The Epoch Times uses staffers, freelancers, wire services and other means to report the news.

Gregory said Epoch Times correspondents in China have been harassed, imprisoned and tortured, and that even those who work outside China face pressure. The Committee to Protect Journalists has documented some of the instances. Though not allowed to distribute in China, the paper reaches the Chinese through travelers and people savvy enough to circumvent Internet censors.

Gregory does not apologize for The Epoch Times' China coverage. Part of the paper's mission is covering news through a human rights focus, he says. The paper provides much-needed coverage that is lacking from Western media outlets, not to mention state-run news outlets in China, he said.

"It's correct that our paper is a general interest newspaper," he said. "It's also the case that our paper began with this moral impulse -- that we saw something terrible happen in the world, and we wanted to respond to it."

It is unclear exactly who owns the paper and how it receives much of its funding. An Associated Press reporter was allowed a brief visit to The Epoch Times headquarters in Midtown Manhattan, but wasn't allowed to interview anyone beyond Gregory.

"If we were to discuss who the ownership is, I believe that would put them in a situation in which they would be under a great deal of pressure," Gregory said. "When it comes to the Chinese regime, they'll do almost anything."

In 2004, the paper published a series called "The Nine Commentaries" which blasted the Chinese Communist Party. It claims that more than 18 million Chinese have renounced the party due to the editorials.

Many Chinese business and community leaders are wary of The Epoch Times because they worry its Falun Gong connections could endanger their relations with Chinese authorities. Gregory said those who advertise in the paper often get calls from the Chinese consulate telling them not to.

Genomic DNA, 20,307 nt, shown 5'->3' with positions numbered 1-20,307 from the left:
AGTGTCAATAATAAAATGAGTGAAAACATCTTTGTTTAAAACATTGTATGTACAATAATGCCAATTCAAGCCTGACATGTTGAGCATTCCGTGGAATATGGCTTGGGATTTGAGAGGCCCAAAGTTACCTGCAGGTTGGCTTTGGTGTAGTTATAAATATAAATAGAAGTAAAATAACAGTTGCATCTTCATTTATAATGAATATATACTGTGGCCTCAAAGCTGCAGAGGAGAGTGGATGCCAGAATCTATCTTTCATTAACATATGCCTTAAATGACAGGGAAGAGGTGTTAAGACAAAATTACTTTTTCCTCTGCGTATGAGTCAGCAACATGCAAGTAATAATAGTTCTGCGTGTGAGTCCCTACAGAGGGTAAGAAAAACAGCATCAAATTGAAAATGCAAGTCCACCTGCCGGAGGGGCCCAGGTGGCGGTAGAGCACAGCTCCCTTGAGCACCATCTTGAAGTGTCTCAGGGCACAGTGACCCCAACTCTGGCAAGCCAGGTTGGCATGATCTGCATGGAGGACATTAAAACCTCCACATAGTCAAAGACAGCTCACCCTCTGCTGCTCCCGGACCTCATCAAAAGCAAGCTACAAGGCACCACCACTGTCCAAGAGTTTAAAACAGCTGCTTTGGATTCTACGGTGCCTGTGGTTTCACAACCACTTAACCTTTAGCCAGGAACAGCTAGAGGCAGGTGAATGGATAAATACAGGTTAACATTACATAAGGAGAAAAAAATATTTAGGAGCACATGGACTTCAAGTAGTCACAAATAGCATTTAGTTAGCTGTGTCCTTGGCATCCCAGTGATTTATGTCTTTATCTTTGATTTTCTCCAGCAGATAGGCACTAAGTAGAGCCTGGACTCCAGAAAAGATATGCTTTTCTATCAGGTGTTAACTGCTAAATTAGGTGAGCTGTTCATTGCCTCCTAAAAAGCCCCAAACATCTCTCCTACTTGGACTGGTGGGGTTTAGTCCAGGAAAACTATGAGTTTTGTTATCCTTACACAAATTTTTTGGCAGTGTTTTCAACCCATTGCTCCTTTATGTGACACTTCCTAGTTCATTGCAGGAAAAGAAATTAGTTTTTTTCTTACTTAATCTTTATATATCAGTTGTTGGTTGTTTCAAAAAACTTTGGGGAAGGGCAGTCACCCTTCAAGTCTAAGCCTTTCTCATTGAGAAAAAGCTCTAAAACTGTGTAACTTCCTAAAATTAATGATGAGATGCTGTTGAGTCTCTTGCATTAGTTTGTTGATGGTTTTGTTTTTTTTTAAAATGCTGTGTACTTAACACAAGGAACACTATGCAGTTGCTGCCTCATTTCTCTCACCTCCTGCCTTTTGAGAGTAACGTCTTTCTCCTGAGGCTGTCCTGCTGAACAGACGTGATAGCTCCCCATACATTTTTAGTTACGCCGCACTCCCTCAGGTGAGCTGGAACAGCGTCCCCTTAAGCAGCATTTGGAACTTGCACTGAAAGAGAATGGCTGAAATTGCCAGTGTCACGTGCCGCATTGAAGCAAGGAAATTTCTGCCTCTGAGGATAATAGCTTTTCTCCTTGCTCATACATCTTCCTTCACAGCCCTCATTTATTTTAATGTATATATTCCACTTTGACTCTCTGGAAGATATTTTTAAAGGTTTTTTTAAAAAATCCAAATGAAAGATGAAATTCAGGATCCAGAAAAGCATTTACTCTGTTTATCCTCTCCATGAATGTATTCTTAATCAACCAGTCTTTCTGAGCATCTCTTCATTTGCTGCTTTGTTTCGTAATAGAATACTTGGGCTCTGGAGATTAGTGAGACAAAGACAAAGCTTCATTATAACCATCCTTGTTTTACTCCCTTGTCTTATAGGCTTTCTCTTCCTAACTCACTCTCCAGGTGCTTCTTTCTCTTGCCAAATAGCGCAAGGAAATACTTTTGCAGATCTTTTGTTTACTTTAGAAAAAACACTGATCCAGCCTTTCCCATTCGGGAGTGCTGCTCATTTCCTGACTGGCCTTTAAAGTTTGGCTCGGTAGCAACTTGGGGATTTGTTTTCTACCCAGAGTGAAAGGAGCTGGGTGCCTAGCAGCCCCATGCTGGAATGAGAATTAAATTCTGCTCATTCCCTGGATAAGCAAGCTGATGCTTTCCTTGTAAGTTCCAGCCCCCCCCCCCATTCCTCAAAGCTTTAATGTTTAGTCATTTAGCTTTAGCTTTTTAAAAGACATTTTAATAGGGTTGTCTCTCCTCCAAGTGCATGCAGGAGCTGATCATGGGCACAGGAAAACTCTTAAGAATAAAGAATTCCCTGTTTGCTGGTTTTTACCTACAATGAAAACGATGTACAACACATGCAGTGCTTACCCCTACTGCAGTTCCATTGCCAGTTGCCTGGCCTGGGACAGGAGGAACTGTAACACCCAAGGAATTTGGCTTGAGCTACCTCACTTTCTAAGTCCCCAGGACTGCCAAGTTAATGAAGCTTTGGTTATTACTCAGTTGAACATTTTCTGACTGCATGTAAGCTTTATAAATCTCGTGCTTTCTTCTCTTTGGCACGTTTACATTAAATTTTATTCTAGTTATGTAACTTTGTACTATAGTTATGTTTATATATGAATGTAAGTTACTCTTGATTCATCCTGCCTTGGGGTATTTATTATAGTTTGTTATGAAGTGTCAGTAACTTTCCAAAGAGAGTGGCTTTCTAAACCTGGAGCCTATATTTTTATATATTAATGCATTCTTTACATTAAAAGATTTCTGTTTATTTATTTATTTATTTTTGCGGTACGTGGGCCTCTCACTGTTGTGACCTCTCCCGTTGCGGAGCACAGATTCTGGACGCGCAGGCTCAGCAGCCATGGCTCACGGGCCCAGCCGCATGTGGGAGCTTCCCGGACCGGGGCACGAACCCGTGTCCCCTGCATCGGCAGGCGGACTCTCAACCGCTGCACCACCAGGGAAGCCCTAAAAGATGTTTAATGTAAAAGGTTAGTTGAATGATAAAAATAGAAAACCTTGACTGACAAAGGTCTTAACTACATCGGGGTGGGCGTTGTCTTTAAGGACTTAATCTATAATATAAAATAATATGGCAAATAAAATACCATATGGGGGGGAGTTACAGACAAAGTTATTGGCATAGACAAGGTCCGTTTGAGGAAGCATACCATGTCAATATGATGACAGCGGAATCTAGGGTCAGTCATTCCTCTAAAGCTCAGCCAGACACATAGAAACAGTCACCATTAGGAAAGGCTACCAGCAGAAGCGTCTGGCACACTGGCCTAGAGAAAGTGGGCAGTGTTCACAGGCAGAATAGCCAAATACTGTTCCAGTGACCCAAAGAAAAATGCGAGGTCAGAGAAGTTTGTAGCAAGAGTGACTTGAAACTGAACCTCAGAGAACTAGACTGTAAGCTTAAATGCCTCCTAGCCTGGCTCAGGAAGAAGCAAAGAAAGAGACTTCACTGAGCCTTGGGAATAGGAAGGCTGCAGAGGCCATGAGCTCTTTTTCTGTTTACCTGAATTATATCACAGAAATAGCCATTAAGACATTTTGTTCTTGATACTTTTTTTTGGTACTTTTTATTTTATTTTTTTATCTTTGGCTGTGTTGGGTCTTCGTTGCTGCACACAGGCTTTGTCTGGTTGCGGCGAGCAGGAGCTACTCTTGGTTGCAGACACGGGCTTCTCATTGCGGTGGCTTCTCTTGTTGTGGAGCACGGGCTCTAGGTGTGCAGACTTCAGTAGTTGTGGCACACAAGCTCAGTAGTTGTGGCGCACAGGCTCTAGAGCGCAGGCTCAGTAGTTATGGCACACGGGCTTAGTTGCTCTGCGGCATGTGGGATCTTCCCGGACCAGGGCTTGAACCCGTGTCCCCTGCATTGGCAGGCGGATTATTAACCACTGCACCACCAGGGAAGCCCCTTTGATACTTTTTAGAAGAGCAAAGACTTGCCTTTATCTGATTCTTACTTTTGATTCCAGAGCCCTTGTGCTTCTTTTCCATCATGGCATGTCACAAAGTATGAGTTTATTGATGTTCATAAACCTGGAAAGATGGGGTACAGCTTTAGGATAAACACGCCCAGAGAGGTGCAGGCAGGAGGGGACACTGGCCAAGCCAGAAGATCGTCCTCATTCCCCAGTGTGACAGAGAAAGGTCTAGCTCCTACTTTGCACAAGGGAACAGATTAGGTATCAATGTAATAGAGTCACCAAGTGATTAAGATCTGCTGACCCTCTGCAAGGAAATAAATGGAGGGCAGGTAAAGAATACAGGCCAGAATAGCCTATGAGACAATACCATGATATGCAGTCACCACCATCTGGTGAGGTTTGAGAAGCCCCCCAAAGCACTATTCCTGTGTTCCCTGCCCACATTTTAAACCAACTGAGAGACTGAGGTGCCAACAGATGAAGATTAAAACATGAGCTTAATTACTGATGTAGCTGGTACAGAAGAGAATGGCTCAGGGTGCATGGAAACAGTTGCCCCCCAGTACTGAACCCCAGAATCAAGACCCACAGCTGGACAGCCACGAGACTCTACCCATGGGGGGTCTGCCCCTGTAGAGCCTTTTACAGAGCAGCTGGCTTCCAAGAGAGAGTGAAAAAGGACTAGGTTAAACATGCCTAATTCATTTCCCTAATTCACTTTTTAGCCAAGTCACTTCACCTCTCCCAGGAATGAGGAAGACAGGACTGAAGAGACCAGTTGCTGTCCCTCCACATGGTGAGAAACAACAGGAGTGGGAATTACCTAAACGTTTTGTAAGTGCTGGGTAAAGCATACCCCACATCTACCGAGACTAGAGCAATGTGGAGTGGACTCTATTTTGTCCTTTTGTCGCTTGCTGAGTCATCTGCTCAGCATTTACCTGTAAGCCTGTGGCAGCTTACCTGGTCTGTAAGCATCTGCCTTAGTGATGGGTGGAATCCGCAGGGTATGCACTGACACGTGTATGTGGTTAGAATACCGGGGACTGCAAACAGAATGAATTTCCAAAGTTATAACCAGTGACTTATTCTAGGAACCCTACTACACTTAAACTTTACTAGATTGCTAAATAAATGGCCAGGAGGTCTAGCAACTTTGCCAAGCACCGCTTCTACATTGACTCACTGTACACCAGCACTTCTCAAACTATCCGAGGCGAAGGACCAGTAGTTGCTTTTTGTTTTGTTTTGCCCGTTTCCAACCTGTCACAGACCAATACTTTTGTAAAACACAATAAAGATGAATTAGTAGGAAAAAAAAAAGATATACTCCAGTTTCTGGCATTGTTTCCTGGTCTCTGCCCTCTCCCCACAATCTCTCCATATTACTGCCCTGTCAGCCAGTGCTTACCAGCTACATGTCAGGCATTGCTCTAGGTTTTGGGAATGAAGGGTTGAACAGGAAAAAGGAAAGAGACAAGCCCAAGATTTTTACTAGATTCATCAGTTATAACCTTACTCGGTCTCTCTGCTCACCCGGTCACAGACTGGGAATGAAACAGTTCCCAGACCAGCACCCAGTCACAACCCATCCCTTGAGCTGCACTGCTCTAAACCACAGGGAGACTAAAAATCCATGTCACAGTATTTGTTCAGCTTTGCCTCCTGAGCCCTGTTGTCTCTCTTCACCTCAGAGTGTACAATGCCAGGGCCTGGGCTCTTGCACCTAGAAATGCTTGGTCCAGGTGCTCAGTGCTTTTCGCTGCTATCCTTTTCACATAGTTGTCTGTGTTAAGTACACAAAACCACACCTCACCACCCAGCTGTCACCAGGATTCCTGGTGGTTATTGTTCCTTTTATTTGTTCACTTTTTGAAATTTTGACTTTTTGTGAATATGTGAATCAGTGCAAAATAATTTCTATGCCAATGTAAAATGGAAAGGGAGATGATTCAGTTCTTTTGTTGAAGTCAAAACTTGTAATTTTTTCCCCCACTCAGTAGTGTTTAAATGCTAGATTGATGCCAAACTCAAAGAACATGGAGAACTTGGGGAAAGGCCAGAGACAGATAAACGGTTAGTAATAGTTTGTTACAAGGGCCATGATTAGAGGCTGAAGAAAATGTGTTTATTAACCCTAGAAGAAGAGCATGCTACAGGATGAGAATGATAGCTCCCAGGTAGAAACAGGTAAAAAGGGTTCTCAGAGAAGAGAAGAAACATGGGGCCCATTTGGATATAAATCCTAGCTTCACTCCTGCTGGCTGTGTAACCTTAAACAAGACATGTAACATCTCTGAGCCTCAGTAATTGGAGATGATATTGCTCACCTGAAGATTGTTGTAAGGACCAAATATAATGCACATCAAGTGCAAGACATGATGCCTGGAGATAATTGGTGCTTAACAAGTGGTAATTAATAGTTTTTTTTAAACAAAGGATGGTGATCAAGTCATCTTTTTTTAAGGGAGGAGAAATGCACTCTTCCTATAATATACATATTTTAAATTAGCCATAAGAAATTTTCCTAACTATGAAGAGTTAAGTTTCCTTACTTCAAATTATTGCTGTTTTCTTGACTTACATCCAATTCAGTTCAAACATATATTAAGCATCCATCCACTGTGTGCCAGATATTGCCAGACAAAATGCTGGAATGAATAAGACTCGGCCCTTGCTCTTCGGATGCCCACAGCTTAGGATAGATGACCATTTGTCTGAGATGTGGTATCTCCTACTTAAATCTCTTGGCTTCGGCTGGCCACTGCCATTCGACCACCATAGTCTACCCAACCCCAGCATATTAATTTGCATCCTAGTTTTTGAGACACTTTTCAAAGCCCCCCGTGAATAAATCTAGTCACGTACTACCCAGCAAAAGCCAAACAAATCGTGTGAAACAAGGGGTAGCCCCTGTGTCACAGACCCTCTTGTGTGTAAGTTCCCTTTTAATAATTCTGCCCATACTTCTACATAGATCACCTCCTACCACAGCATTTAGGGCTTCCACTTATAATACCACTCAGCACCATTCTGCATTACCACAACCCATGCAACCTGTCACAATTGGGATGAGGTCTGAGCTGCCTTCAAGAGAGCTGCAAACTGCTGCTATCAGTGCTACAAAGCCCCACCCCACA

A dustup in 2006 involving an Epoch Times reporter who shouted down Chinese President Hu Jintao during a White House ceremony didn't help. Soon afterward, The Epoch Times and the reporter, who had been deeply involved in the organ-harvesting stories, agreed she should leave the staff, Gregory said.

Several messages seeking comment from Chinese embassy officials in Washington were not returned. In the past, officials have called The Epoch Times as "a propoganda tool."

Academics say the paper hasn't had tremendous influence on the Chinese Communist Party, though Gregory disagrees. But they also point out the main target isn't necessarily the Chinese government.

"The Chinese regime does care about foreign perceptions and mass media depictions of China," said Jacques deLisle, a law professor at the University of Pennsylvania who has researched Falun Gong. "To the extent that stories in The Epoch Times get picked up by the mainsteam media or lead more mainstream media to look into the events that The Epoch Times reports upon, that's something that is an effect."